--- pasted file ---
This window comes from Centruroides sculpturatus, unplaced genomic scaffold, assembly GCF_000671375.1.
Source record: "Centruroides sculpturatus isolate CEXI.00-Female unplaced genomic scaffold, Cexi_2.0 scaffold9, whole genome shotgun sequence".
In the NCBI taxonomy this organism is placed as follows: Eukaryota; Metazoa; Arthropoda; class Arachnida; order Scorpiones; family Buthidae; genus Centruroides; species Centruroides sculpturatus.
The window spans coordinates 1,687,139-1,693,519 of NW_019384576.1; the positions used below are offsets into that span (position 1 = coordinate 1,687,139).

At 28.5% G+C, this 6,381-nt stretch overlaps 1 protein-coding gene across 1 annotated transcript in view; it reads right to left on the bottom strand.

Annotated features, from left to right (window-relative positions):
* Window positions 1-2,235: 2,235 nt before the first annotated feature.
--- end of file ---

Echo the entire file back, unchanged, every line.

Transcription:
This window comes from Centruroides sculpturatus, unplaced genomic scaffold, assembly GCF_000671375.1.
Source record: "Centruroides sculpturatus isolate CEXI.00-Female unplaced genomic scaffold, Cexi_2.0 scaffold9, whole genome shotgun sequence".
In the NCBI taxonomy this organism is placed as follows: Eukaryota; Metazoa; Arthropoda; class Arachnida; order Scorpiones; family Buthidae; genus Centruroides; species Centruroides sculpturatus.
The window spans coordinates 1,687,139-1,693,519 of NW_019384576.1; the positions used below are offsets into that span (position 1 = coordinate 1,687,139).

At 28.5% G+C, this 6,381-nt stretch overlaps 1 protein-coding gene across 1 annotated transcript in view; it reads right to left on the bottom strand.

Annotated features, from left to right (window-relative positions):
* Window positions 1-2,235: 2,235 nt before the first annotated feature.